Slack is getting ready to go public this year, but it may not raise any money in the process.

The San Francisco-based workplace-collaboration company is considering a direct listing instead of a traditional IPO, The Wall Street Journal reports. When a company lists its shares directly rather than using an underwriter, it doesn't create or sell any new stock. Instead, existing shareholders put up their shares for sale, which means the company doesn't get any money.

A direct listing is a viable option only for companies that can afford to forgo the cash boost IPOs typically provide. That appears to be the case for Slack, which raised a $427 million funding round at a $7.1 billion valuation last August. The company is expected to go public in the second quarter of 2019.

Startups may be enticed to try a direct listing to avoid the pricey underwriting fees associated with a traditional IPO, but it's also a risky move if a company can't generate sufficient investor interest on its own. Music-streaming company Spotify is the only company to go through the process in the U.S., tapping Goldman Sachs, Morgan Stanley, and Allen & Company as advisers. Slack is working with the same trio for its own listing, according to the WSJ.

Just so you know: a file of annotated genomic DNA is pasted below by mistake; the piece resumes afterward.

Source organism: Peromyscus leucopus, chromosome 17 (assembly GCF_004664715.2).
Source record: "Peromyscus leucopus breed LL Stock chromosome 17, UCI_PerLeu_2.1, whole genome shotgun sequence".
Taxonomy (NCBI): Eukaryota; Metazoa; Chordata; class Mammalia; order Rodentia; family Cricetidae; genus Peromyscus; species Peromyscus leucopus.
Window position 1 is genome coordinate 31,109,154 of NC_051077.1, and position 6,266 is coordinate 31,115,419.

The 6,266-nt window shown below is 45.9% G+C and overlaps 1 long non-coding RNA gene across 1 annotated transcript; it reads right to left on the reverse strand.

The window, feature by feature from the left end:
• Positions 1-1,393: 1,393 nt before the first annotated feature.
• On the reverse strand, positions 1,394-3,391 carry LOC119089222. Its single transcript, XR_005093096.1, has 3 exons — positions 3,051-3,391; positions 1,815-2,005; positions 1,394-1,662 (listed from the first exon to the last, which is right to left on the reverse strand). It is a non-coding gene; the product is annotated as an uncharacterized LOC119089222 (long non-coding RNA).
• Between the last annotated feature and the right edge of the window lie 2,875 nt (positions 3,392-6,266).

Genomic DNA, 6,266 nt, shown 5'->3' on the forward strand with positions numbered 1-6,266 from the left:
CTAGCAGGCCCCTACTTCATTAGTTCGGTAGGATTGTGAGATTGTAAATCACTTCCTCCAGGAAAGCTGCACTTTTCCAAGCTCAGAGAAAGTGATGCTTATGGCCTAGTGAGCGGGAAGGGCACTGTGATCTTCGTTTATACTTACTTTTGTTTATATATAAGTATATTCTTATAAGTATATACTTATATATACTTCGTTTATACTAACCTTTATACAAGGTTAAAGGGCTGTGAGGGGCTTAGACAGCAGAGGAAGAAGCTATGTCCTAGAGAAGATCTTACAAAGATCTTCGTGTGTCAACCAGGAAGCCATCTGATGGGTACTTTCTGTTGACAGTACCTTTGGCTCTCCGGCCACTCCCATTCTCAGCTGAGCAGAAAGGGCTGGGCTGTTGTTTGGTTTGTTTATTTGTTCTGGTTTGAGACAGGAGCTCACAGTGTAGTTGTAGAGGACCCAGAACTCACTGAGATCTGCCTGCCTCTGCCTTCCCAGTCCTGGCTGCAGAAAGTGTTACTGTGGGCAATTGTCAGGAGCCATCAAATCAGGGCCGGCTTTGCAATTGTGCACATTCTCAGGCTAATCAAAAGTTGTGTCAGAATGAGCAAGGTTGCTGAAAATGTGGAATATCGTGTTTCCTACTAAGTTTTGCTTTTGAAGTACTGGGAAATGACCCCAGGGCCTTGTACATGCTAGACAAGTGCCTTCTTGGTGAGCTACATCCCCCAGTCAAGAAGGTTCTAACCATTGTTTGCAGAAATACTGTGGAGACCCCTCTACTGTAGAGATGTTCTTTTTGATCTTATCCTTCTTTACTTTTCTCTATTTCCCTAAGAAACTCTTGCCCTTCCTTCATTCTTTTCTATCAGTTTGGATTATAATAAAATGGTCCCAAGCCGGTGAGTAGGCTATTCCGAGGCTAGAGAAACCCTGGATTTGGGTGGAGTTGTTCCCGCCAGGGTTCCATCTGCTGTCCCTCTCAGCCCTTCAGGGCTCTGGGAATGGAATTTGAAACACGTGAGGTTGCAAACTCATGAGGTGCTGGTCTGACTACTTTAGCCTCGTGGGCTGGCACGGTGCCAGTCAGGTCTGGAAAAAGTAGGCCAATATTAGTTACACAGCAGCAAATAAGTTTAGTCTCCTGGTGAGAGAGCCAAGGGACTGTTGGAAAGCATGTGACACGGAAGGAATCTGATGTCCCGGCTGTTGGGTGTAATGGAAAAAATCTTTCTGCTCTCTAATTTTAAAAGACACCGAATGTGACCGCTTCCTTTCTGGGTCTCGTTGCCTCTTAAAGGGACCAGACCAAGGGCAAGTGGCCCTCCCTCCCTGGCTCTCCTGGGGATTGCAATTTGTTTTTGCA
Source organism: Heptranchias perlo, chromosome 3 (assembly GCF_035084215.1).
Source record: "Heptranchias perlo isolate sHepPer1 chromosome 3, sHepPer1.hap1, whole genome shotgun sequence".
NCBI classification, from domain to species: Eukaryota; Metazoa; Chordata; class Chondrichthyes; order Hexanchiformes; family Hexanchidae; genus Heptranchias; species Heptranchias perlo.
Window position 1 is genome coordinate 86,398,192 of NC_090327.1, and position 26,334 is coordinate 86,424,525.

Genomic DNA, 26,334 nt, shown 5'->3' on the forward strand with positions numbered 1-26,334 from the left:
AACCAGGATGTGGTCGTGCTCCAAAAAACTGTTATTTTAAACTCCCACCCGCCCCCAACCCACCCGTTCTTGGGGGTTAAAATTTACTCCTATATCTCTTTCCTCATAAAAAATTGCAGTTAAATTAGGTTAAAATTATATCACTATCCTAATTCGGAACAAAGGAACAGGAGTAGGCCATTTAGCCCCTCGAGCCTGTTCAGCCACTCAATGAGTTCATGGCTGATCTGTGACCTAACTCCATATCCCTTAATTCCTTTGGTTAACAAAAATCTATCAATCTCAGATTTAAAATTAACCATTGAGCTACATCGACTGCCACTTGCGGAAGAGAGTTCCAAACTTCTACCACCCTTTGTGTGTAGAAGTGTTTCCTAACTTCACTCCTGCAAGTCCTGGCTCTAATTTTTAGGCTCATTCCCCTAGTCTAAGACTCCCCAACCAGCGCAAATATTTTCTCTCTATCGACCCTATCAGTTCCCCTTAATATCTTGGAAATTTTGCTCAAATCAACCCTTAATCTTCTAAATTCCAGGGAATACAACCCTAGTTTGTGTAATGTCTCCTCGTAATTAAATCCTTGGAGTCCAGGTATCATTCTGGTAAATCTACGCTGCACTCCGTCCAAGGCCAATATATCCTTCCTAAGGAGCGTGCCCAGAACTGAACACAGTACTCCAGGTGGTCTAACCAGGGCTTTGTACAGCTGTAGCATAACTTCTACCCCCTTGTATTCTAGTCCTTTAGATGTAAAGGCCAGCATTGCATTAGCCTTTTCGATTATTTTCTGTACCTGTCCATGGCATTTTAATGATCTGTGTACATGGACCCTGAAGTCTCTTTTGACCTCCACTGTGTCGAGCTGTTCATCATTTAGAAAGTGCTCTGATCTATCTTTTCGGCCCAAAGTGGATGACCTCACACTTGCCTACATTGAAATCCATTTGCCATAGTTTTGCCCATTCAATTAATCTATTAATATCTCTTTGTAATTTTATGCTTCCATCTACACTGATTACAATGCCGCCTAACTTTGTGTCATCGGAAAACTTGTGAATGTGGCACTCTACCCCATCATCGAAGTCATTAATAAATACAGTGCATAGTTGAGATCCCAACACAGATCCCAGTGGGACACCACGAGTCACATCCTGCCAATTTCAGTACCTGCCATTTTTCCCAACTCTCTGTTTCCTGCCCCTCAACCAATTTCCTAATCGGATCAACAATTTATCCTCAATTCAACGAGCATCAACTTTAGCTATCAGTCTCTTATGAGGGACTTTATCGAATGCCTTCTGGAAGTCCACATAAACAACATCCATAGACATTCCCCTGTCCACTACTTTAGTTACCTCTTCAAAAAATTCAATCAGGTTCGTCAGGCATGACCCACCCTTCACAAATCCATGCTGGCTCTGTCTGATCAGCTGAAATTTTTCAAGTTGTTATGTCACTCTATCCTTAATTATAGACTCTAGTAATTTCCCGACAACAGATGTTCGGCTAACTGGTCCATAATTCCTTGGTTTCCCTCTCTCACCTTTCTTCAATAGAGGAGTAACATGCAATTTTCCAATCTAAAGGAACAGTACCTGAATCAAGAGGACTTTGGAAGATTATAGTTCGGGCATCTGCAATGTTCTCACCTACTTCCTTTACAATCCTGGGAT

For years, there has been tremendous speculation about when Slack would go public. Co-founder and CEO Stewart Butterfield told Inc. in 2016 that he runs the business in a way that would allow it to go public at any time. Still, he said, the company--which now has eight million daily users--needed to establish a lengthy track record.

"One of the things you need to go public is a high degree of predictability," Butterfield said. "When you're growing more than 100 percent a year, a little change results in a big delta."